Mintos holds the top spot for target returns (9.64%) and for actual XIRR (6.51%). I was actually getting kind of frustrated at Mintos as I had a bunch of cash (about £1,300) that had been repaid or from bought back loans which was sitting in the holding account making no return. This was because there were no new car loans available in GBP. Thousands available in Euros but not in GBP. Just when I decided to consider withdrawing the un-invested money and putting it elsewhere, a new stream of loans came in. As you can see, there are many new loans to chose from now (177 as of today). So I was able to get invested with everything.
I just wanted to show you something with Mintos. I do have a few Euros that I don’t report here because it is so small with Mintos. However, just to see the difference between GBP and Euro returns, here is my account screenshot. As you can see, much better in Euros. I may at some point change some money from GBP or USD in to Euros to take advantage of some of the rates available with Euro lenders. Not right now though as I think the Euro is going to crash hard next year so I think I’ll be able to buy them much cheaper.
Ratesetter AKA “Old Faithful” keeps on delivering with the safety of a fairly large company. For the last couple of months there have been 6%+ rates available for new investors, which is really good considering the size of the company and also their provision fund. For anyone looking to invest in P2P, surely Ratesetter has to be in your portfolio! If you would like to see my recommendations for the top lenders in various categories, signup for my complementary Top Lenders List.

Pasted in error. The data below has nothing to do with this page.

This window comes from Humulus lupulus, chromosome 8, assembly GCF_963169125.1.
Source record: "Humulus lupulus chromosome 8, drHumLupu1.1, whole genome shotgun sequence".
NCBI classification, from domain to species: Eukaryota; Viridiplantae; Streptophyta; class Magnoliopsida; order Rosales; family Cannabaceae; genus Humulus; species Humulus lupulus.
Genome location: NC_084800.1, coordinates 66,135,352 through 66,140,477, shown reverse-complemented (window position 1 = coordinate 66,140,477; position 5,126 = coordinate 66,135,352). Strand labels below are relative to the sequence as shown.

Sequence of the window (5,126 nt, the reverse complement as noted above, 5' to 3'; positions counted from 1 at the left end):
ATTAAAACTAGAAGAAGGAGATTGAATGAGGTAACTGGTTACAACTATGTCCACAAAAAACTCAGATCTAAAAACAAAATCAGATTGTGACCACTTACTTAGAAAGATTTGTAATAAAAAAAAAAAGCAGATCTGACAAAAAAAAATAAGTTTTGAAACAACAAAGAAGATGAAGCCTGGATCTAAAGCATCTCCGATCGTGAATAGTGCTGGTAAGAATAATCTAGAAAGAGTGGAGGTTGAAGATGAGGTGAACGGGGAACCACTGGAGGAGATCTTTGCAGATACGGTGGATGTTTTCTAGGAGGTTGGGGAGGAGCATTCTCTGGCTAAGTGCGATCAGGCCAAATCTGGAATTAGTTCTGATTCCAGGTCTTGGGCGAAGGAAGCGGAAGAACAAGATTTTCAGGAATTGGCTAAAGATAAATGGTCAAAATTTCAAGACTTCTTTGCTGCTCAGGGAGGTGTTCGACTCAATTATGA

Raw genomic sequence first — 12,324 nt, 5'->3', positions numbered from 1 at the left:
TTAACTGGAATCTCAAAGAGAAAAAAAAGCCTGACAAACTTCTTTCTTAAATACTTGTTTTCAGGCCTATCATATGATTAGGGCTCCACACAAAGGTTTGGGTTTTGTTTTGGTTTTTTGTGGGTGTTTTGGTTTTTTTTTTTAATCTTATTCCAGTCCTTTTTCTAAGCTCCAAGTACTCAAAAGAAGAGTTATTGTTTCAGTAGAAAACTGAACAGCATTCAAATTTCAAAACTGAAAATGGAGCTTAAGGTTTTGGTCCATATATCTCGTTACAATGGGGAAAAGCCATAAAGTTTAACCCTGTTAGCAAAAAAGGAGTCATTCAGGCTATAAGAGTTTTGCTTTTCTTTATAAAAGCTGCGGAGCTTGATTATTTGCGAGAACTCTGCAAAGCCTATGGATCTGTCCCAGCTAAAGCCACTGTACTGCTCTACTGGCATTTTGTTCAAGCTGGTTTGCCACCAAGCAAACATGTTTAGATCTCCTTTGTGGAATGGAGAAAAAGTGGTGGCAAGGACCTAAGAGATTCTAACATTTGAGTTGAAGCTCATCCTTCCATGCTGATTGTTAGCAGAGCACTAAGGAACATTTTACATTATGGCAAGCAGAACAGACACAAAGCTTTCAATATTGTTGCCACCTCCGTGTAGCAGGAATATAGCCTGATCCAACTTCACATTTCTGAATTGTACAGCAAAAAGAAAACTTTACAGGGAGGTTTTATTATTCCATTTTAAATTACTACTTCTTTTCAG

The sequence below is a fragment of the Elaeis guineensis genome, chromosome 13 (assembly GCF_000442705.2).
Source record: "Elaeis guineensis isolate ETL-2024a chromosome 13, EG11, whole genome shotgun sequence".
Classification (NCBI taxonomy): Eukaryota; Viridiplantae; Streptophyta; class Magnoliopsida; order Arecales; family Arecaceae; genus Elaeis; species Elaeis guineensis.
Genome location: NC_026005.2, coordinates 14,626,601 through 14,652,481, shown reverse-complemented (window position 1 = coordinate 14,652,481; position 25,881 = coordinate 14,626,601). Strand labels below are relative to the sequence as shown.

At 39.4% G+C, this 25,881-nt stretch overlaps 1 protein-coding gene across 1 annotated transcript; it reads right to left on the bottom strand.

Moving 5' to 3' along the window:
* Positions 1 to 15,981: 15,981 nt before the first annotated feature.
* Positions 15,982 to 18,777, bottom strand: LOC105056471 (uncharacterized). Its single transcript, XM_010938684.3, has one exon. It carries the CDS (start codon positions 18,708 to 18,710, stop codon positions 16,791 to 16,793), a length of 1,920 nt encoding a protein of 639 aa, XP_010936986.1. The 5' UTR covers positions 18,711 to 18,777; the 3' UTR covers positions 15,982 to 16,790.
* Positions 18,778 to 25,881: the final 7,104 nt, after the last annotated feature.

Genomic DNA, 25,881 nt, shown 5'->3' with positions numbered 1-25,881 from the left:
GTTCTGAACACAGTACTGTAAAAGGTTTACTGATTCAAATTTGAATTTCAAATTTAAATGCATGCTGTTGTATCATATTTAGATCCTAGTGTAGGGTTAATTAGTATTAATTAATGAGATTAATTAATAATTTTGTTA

Instead of setting my reinvestment capital to go back in at the market rate, I have been trying to capture some of the higher rates. Unfortunately that meant I had a few hundred £ sat there waiting for a couple of weeks so a little bit of cash drag.
I increased my investment in Unbolted again this month as the XIRR shows how good they really are at 6.27%. This will put us between 8% and 9% once we get 12 – 14 months of data. I would increase my investment even more with Unbolted but unfortunately it just takes a LONG time to get any sizable amount lent out. I’ll keep trickle feeding capital in there but it’s going to take a long time before Unbolted becomes a significant part of my portfolio.
As mentioned at the beginning of the post, I had a little loss with Zopa in November (about £100). Zopa XIRR is running at 2.08% now against a projected annual return of 3.9%. I am unsure if Zopa will even be able to reach the 3.49% returns advertised. Time will only tell.
Honestly unless you really want to be with the oldest P2P company, there are better places to put your capital. I keep my amount in there as I need it for diversification, but I won’t be adding any more to Zopa.
That’s all for this month. This post is not as long as some of the other updates, but I wanted to get it posted as it’s late. Feel free to email me if you have any questions on this post or anything. I always try to reply promptly.